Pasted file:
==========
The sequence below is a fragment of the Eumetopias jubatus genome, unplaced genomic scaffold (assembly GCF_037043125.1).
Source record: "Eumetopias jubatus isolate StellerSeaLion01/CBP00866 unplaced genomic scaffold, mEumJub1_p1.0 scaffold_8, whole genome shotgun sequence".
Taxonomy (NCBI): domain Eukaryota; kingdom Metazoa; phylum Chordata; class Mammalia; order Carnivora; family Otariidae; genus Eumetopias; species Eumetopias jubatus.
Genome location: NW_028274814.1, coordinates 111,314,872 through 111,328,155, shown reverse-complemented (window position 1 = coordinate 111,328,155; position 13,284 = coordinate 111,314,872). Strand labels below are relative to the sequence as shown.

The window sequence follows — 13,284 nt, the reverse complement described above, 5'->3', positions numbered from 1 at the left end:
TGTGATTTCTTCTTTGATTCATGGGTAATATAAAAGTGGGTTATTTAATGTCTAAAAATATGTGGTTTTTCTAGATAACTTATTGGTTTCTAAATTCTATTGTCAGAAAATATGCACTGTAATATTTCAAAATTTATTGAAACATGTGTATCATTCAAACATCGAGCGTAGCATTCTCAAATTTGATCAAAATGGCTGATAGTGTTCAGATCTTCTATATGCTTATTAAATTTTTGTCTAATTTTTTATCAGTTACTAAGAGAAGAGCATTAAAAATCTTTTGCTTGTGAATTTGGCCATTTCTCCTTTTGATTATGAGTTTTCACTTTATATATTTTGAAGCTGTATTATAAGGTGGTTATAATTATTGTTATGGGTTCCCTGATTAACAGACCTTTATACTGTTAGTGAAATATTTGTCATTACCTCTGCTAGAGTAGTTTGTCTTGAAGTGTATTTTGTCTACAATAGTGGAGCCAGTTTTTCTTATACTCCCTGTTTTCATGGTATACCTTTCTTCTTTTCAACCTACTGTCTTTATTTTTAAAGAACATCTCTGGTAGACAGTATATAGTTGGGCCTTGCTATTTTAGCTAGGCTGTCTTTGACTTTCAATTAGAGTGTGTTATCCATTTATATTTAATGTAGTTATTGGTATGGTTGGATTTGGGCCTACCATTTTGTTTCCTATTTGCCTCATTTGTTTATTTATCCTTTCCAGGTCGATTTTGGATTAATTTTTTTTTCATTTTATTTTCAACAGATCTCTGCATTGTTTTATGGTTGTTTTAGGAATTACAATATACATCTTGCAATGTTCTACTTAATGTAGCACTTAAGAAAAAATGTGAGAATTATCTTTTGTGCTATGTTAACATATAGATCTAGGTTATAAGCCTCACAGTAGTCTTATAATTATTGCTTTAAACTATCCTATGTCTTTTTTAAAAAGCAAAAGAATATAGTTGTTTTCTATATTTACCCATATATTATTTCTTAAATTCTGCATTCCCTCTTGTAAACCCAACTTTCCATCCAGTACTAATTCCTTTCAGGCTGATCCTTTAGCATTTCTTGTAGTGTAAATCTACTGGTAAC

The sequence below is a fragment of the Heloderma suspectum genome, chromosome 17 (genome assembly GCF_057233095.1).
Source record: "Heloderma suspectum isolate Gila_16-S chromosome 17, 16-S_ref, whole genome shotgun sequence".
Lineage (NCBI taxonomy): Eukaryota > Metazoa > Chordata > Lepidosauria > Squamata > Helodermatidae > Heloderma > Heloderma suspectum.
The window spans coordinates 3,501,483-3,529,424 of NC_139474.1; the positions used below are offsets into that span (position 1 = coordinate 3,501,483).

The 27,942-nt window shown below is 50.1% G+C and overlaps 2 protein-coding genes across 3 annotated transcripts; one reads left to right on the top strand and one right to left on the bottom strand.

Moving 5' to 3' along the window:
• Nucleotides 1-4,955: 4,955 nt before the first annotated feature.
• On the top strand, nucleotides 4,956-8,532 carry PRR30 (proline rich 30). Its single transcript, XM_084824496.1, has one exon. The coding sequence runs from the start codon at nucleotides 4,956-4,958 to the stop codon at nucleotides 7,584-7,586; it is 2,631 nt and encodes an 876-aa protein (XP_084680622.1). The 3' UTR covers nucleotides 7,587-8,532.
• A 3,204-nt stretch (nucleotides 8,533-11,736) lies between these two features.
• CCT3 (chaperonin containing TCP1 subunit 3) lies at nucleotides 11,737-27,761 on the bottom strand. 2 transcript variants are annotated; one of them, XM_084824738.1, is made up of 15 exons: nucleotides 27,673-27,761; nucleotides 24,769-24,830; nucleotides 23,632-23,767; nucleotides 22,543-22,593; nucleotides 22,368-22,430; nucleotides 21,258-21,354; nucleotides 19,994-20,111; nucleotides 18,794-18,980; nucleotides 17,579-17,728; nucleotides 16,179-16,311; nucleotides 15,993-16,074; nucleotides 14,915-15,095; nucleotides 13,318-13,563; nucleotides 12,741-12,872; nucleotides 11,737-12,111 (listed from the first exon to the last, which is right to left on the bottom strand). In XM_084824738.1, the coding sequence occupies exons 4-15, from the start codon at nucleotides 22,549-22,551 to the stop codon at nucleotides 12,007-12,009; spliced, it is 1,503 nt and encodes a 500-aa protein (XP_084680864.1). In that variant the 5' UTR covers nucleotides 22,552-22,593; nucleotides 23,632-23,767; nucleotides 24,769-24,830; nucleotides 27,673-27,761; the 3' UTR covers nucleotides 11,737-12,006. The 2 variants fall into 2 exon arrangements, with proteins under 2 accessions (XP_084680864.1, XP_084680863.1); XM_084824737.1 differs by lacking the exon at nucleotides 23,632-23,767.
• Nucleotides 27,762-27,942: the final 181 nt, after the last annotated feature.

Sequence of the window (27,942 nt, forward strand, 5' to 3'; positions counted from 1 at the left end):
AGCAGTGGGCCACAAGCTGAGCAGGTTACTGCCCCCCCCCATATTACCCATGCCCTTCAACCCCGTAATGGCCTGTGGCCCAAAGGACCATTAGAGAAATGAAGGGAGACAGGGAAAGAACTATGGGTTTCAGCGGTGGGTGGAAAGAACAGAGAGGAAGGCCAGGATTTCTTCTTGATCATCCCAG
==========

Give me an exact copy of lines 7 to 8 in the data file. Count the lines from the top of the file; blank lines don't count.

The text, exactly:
The sequence below is a fragment of the Heloderma suspectum genome, chromosome 17 (genome assembly GCF_057233095.1).
Source record: "Heloderma suspectum isolate Gila_16-S chromosome 17, 16-S_ref, whole genome shotgun sequence".